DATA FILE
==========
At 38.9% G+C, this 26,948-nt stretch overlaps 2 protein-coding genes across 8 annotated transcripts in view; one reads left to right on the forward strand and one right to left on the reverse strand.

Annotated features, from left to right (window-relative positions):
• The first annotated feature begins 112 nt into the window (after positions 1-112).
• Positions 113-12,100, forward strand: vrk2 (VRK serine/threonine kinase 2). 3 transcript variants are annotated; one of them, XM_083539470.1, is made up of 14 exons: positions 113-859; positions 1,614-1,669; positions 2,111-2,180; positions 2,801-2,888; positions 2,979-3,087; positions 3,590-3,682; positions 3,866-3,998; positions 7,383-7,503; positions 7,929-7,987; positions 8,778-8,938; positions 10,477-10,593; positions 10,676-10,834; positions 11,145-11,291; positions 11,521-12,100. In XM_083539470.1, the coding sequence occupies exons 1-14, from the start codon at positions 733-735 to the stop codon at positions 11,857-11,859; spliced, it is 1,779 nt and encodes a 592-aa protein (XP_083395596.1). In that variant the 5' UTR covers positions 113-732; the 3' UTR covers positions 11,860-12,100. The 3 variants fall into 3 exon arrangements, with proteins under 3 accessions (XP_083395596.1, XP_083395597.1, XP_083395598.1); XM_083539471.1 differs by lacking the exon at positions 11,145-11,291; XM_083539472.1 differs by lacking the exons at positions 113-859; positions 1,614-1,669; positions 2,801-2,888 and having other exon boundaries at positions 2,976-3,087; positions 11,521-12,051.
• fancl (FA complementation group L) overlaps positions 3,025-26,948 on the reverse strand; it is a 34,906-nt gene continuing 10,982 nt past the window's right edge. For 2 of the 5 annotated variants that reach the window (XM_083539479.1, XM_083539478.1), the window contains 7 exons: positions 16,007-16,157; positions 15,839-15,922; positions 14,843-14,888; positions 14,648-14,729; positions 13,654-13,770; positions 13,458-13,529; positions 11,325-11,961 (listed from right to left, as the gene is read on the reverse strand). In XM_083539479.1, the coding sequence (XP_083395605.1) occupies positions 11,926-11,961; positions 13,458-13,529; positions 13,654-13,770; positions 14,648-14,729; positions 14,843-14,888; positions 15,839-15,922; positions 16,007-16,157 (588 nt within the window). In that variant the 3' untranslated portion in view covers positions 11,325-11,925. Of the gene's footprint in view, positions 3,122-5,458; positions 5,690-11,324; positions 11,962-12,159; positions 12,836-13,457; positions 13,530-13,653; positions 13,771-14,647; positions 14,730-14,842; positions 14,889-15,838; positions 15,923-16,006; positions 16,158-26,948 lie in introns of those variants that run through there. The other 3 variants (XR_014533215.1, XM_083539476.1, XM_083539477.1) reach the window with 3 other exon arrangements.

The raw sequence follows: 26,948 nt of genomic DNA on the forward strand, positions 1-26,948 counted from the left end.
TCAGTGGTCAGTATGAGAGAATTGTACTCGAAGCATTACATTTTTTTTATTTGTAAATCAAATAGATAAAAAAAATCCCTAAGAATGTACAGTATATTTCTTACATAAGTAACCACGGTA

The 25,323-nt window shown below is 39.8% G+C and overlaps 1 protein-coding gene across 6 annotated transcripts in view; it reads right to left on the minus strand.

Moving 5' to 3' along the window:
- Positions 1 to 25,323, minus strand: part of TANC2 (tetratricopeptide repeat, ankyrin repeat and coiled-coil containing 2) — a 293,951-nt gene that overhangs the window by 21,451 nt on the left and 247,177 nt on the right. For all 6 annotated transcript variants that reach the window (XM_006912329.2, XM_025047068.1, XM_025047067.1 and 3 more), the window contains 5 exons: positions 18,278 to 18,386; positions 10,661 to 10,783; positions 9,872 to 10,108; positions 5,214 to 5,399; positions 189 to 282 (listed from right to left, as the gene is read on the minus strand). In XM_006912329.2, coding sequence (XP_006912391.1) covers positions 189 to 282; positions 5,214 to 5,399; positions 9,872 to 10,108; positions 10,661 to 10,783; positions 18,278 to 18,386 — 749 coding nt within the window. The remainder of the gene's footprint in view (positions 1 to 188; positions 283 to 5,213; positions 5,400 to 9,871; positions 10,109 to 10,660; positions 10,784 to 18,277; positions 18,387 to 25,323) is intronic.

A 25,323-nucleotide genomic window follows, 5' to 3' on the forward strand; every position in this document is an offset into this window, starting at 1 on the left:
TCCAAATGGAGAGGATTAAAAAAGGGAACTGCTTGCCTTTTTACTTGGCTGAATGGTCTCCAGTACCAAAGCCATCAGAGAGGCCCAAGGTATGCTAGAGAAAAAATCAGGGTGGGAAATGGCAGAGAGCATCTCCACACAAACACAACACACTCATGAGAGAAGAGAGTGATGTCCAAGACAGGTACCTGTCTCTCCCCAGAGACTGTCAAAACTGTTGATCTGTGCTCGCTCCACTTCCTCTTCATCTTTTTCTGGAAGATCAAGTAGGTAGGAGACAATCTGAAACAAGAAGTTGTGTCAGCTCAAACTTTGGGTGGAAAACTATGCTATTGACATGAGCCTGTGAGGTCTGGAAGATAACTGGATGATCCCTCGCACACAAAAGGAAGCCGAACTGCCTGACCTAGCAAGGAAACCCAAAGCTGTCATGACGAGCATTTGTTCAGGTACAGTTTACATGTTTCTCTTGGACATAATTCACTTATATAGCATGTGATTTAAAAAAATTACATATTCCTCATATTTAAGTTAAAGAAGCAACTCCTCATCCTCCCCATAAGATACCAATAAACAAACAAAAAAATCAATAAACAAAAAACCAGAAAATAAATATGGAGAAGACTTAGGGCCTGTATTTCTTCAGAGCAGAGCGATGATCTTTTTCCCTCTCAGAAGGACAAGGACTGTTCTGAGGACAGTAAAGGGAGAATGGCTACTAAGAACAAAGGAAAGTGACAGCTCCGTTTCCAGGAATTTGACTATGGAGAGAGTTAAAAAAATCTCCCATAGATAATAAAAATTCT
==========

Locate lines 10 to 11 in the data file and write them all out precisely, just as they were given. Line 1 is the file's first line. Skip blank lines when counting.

- Positions 1 to 25,323, minus strand: part of TANC2 (tetratricopeptide repeat, ankyrin repeat and coiled-coil containing 2) — a 293,951-nt gene that overhangs the window by 21,451 nt on the left and 247,177 nt on the right. For all 6 annotated transcript variants that reach the window (XM_006912329.2, XM_025047068.1, XM_025047067.1 and 3 more), the window contains 5 exons: positions 18,278 to 18,386; positions 10,661 to 10,783; positions 9,872 to 10,108; positions 5,214 to 5,399; positions 189 to 282 (listed from right to left, as the gene is read on the minus strand). In XM_006912329.2, coding sequence (XP_006912391.1) covers positions 189 to 282; positions 5,214 to 5,399; positions 9,872 to 10,108; positions 10,661 to 10,783; positions 18,278 to 18,386 — 749 coding nt within the window. The remainder of the gene's footprint in view (positions 1 to 188; positions 283 to 5,213; positions 5,400 to 9,871; positions 10,109 to 10,660; positions 10,784 to 18,277; positions 18,387 to 25,323) is intronic.

A 25,323-nucleotide genomic window follows, 5' to 3' on the forward strand; every position in this document is an offset into this window, starting at 1 on the left: